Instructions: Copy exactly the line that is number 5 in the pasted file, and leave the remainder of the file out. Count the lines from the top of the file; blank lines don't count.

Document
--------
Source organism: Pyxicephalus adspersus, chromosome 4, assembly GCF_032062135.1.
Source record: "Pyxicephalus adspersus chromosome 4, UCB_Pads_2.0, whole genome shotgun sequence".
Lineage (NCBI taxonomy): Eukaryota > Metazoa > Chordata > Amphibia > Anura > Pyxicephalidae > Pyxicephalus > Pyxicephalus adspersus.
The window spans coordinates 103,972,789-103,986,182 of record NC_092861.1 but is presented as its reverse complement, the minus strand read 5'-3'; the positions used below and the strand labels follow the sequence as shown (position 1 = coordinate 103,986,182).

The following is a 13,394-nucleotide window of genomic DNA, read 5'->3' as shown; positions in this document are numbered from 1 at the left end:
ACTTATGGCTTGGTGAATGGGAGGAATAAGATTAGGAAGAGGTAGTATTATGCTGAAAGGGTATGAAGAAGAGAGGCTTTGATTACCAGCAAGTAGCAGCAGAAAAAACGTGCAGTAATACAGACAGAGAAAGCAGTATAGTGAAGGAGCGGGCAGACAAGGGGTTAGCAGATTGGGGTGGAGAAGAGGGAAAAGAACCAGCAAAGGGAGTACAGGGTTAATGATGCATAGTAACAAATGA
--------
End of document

The following is a 13,394-nucleotide window of genomic DNA, read 5'->3' as shown; positions in this document are numbered from 1 at the left end: